The U.K. National Health Service (NHS) is launching a national genetic testing program aimed at people in England with Jewish ancestry who may be carriers of mutations in BRCA1 and BRCA2 genes that increase their risk of certain cancers, including breast, ovarian, prostate, and pancreatic cancers.
People with Jewish ancestry are up to six times more likely to carry these cancer-causing mutations, the NHS said in a statement on its website.
Any Briton 18 or older with at least one Jewish grandparent may request testing; participants provide a saliva sample collected at home which will then be sent for testing at NHS labs. The NHS has launched a website for the initiative for participants as well.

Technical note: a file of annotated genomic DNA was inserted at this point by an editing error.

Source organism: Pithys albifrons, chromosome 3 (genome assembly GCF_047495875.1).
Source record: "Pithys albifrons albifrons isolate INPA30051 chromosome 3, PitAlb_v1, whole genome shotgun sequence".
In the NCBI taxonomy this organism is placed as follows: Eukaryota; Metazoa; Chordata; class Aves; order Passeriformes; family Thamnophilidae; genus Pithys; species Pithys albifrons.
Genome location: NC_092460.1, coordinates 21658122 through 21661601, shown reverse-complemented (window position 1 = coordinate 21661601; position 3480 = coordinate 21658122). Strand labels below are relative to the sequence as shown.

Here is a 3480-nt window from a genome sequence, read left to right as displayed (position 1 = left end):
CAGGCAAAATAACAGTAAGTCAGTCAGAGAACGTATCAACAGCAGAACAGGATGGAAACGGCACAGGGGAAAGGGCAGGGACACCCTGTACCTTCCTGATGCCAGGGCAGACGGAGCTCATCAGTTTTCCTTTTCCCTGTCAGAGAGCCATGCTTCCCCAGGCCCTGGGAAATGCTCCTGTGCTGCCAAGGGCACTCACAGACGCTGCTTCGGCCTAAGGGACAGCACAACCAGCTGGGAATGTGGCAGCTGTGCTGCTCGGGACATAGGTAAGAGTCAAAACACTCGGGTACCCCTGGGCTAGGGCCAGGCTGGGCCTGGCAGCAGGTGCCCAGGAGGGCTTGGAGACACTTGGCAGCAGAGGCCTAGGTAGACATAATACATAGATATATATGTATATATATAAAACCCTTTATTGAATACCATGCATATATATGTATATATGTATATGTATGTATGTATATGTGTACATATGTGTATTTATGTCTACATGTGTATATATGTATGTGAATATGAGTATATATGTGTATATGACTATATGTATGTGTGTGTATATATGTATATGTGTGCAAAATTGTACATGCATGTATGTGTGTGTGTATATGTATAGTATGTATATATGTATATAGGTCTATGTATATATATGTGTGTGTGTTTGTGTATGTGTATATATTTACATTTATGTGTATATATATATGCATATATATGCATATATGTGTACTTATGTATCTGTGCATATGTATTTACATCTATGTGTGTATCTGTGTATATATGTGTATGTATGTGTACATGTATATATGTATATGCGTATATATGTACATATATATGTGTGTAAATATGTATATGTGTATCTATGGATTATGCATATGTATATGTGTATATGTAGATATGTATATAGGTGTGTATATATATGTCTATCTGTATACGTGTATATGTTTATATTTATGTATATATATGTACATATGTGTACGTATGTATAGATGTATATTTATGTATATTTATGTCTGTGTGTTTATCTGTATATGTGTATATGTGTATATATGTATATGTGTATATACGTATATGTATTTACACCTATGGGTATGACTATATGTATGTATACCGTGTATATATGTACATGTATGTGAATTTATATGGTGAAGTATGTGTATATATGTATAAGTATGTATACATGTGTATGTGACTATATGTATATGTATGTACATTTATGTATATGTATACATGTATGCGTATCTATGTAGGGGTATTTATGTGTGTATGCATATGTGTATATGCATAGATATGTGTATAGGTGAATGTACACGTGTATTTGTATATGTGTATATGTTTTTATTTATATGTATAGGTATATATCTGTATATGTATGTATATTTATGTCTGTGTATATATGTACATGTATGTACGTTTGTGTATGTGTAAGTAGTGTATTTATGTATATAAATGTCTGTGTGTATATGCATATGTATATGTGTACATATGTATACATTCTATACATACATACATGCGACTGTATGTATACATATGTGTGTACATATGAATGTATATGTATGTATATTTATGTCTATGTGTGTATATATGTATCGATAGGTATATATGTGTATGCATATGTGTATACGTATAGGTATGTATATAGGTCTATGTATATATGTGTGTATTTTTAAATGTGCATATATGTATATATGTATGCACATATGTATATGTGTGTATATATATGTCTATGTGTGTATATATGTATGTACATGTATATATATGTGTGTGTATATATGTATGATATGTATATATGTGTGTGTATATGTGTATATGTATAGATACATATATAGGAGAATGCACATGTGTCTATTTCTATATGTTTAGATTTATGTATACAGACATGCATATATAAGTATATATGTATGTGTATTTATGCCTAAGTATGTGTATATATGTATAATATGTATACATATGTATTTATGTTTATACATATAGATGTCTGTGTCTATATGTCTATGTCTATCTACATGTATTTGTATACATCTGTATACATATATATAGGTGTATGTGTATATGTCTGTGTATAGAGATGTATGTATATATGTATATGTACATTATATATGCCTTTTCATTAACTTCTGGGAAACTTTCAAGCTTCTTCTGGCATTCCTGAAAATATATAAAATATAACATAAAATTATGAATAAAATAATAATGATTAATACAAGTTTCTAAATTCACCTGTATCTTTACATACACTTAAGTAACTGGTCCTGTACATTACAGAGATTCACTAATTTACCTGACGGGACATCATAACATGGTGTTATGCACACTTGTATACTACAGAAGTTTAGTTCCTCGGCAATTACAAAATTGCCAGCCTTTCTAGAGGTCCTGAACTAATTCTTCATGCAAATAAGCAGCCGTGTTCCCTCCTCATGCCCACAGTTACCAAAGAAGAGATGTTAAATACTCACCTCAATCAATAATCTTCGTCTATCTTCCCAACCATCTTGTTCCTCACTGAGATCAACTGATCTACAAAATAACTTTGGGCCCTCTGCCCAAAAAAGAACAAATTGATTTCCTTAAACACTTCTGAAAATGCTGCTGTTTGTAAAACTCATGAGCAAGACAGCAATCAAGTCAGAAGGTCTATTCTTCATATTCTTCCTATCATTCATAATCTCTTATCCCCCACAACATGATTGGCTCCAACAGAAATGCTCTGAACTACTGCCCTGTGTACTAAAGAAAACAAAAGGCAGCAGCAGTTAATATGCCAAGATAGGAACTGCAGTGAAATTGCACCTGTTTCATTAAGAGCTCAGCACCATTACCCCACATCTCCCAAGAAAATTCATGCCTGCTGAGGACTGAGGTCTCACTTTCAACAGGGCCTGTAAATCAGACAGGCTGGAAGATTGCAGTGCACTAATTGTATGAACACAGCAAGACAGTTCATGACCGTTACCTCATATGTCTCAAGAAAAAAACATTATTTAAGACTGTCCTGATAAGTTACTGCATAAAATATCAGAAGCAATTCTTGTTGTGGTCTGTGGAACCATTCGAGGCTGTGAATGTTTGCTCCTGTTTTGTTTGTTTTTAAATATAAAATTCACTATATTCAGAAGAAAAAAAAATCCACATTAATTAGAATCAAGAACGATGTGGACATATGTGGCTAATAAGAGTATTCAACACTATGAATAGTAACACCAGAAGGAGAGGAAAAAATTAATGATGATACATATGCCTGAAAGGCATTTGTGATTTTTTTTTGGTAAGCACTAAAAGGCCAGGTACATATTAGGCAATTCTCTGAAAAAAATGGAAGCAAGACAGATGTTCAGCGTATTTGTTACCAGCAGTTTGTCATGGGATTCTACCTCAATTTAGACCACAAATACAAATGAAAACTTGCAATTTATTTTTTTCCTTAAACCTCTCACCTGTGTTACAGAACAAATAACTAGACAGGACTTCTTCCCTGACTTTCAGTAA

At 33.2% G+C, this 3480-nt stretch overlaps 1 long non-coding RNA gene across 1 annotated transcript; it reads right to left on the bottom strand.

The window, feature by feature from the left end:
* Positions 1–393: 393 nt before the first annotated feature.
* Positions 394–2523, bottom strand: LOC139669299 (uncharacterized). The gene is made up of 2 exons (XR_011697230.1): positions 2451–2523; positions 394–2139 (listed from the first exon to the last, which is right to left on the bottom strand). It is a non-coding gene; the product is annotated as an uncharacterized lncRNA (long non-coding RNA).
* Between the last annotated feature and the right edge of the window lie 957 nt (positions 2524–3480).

The NHS anticipates testing about 30,000 people over the next two years; the agency noted that thousands of tests have already been administered during the pilot phase of the program.
The program is part of an NHS initiative to engage the British public in increasing early detection of cancer, when it is easier to treat. Earlier efforts have included a mobile lung cancer screening program, which has thus far resulted in the detection of more than 3,000 lung cancers, the majority of which were at stages I and II, according to the NHS.